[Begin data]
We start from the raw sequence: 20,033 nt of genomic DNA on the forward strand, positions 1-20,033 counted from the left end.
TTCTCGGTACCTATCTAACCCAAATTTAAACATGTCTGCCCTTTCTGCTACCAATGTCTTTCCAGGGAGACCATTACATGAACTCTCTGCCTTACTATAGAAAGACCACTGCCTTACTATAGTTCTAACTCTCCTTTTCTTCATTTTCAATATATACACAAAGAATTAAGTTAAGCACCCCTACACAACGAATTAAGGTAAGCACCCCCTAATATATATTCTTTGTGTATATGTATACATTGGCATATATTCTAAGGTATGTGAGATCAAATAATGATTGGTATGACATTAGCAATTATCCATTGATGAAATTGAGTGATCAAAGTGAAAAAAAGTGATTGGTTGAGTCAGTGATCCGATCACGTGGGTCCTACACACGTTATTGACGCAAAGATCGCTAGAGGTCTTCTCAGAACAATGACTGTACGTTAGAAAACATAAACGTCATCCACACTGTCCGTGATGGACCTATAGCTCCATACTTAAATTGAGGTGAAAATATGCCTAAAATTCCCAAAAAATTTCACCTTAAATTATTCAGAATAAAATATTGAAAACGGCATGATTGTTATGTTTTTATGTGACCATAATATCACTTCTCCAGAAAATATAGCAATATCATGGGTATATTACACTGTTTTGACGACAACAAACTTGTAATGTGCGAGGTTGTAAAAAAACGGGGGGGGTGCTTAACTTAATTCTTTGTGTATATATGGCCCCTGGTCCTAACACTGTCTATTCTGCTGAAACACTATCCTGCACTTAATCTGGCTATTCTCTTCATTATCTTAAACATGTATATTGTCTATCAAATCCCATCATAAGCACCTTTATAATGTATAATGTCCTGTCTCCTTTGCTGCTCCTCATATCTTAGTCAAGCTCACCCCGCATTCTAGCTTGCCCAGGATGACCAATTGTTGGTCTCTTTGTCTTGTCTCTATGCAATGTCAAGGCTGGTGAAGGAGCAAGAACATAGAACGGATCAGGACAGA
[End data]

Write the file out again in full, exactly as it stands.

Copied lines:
We start from the raw sequence: 20,033 nt of genomic DNA on the forward strand, positions 1-20,033 counted from the left end.
TTCTCGGTACCTATCTAACCCAAATTTAAACATGTCTGCCCTTTCTGCTACCAATGTCTTTCCAGGGAGACCATTACATGAACTCTCTGCCTTACTATAGAAAGACCACTGCCTTACTATAGTTCTAACTCTCCTTTTCTTCATTTTCAATATATACACAAAGAATTAAGTTAAGCACCCCTACACAACGAATTAAGGTAAGCACCCCCTAATATATATTCTTTGTGTATATGTATACATTGGCATATATTCTAAGGTATGTGAGATCAAATAATGATTGGTATGACATTAGCAATTATCCATTGATGAAATTGAGTGATCAAAGTGAAAAAAAGTGATTGGTTGAGTCAGTGATCCGATCACGTGGGTCCTACACACGTTATTGACGCAAAGATCGCTAGAGGTCTTCTCAGAACAATGACTGTACGTTAGAAAACATAAACGTCATCCACACTGTCCGTGATGGACCTATAGCTCCATACTTAAATTGAGGTGAAAATATGCCTAAAATTCCCAAAAAATTTCACCTTAAATTATTCAGAATAAAATATTGAAAACGGCATGATTGTTATGTTTTTATGTGACCATAATATCACTTCTCCAGAAAATATAGCAATATCATGGGTATATTACACTGTTTTGACGACAACAAACTTGTAATGTGCGAGGTTGTAAAAAAACGGGGGGGGTGCTTAACTTAATTCTTTGTGTATATATGGCCCCTGGTCCTAACACTGTCTATTCTGCTGAAACACTATCCTGCACTTAATCTGGCTATTCTCTTCATTATCTTAAACATGTATATTGTCTATCAAATCCCATCATAAGCACCTTTATAATGTATAATGTCCTGTCTCCTTTGCTGCTCCTCATATCTTAGTCAAGCTCACCCCGCATTCTAGCTTGCCCAGGATGACCAATTGTTGGTCTCTTTGTCTTGTCTCTATGCAATGTCAAGGCTGGTGAAGGAGCAAGAACATAGAACGGATCAGGACAGA